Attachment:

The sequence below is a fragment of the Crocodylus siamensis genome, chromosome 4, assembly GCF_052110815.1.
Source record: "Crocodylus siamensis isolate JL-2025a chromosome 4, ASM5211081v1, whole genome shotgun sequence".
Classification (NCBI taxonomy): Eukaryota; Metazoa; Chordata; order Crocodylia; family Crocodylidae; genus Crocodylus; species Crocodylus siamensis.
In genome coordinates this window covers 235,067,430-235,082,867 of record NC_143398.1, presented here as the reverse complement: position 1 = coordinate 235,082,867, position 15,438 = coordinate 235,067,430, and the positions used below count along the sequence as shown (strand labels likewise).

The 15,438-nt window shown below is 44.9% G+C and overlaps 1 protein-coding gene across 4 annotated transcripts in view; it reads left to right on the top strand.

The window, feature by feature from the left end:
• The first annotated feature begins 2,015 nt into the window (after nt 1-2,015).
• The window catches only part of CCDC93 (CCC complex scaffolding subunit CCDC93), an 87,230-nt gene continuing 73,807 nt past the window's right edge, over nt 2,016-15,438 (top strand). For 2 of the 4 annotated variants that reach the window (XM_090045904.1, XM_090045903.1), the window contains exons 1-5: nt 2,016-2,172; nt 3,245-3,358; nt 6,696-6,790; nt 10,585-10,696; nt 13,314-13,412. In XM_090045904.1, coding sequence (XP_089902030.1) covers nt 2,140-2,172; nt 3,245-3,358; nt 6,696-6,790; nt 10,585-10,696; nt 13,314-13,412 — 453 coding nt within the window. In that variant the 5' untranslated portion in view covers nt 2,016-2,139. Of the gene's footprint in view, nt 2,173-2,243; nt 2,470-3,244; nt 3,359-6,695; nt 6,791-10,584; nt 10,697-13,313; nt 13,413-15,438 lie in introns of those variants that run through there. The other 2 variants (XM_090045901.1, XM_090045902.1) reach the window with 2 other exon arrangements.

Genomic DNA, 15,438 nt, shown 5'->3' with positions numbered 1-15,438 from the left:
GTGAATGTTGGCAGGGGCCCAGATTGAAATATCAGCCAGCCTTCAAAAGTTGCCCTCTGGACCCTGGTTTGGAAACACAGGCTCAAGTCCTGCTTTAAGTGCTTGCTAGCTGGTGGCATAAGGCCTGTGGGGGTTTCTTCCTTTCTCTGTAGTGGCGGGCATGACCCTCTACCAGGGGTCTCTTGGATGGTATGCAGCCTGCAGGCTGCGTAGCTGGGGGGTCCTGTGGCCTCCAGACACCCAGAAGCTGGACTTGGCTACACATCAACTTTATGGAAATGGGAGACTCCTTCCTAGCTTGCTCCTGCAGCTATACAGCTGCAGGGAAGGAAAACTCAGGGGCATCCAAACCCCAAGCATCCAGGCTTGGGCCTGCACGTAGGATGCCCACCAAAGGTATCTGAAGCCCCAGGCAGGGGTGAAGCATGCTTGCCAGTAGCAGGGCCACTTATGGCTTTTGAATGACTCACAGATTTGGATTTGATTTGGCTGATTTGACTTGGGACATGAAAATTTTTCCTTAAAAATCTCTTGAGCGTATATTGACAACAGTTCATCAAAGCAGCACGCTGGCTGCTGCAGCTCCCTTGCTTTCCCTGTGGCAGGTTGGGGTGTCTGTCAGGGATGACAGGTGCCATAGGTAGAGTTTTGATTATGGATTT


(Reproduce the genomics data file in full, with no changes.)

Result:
The sequence below is a fragment of the Crocodylus siamensis genome, chromosome 4, assembly GCF_052110815.1.
Source record: "Crocodylus siamensis isolate JL-2025a chromosome 4, ASM5211081v1, whole genome shotgun sequence".
Classification (NCBI taxonomy): Eukaryota; Metazoa; Chordata; order Crocodylia; family Crocodylidae; genus Crocodylus; species Crocodylus siamensis.
In genome coordinates this window covers 235,067,430-235,082,867 of record NC_143398.1, presented here as the reverse complement: position 1 = coordinate 235,082,867, position 15,438 = coordinate 235,067,430, and the positions used below count along the sequence as shown (strand labels likewise).

The 15,438-nt window shown below is 44.9% G+C and overlaps 1 protein-coding gene across 4 annotated transcripts in view; it reads left to right on the top strand.

The window, feature by feature from the left end:
• The first annotated feature begins 2,015 nt into the window (after nt 1-2,015).
• The window catches only part of CCDC93 (CCC complex scaffolding subunit CCDC93), an 87,230-nt gene continuing 73,807 nt past the window's right edge, over nt 2,016-15,438 (top strand). For 2 of the 4 annotated variants that reach the window (XM_090045904.1, XM_090045903.1), the window contains exons 1-5: nt 2,016-2,172; nt 3,245-3,358; nt 6,696-6,790; nt 10,585-10,696; nt 13,314-13,412. In XM_090045904.1, coding sequence (XP_089902030.1) covers nt 2,140-2,172; nt 3,245-3,358; nt 6,696-6,790; nt 10,585-10,696; nt 13,314-13,412 — 453 coding nt within the window. In that variant the 5' untranslated portion in view covers nt 2,016-2,139. Of the gene's footprint in view, nt 2,173-2,243; nt 2,470-3,244; nt 3,359-6,695; nt 6,791-10,584; nt 10,697-13,313; nt 13,413-15,438 lie in introns of those variants that run through there. The other 2 variants (XM_090045901.1, XM_090045902.1) reach the window with 2 other exon arrangements.

Genomic DNA, 15,438 nt, shown 5'->3' with positions numbered 1-15,438 from the left:
GTGAATGTTGGCAGGGGCCCAGATTGAAATATCAGCCAGCCTTCAAAAGTTGCCCTCTGGACCCTGGTTTGGAAACACAGGCTCAAGTCCTGCTTTAAGTGCTTGCTAGCTGGTGGCATAAGGCCTGTGGGGGTTTCTTCCTTTCTCTGTAGTGGCGGGCATGACCCTCTACCAGGGGTCTCTTGGATGGTATGCAGCCTGCAGGCTGCGTAGCTGGGGGGTCCTGTGGCCTCCAGACACCCAGAAGCTGGACTTGGCTACACATCAACTTTATGGAAATGGGAGACTCCTTCCTAGCTTGCTCCTGCAGCTATACAGCTGCAGGGAAGGAAAACTCAGGGGCATCCAAACCCCAAGCATCCAGGCTTGGGCCTGCACGTAGGATGCCCACCAAAGGTATCTGAAGCCCCAGGCAGGGGTGAAGCATGCTTGCCAGTAGCAGGGCCACTTATGGCTTTTGAATGACTCACAGATTTGGATTTGATTTGGCTGATTTGACTTGGGACATGAAAATTTTTCCTTAAAAATCTCTTGAGCGTATATTGACAACAGTTCATCAAAGCAGCACGCTGGCTGCTGCAGCTCCCTTGCTTTCCCTGTGGCAGGTTGGGGTGTCTGTCAGGGATGACAGGTGCCATAGGTAGAGTTTTGATTATGGATTT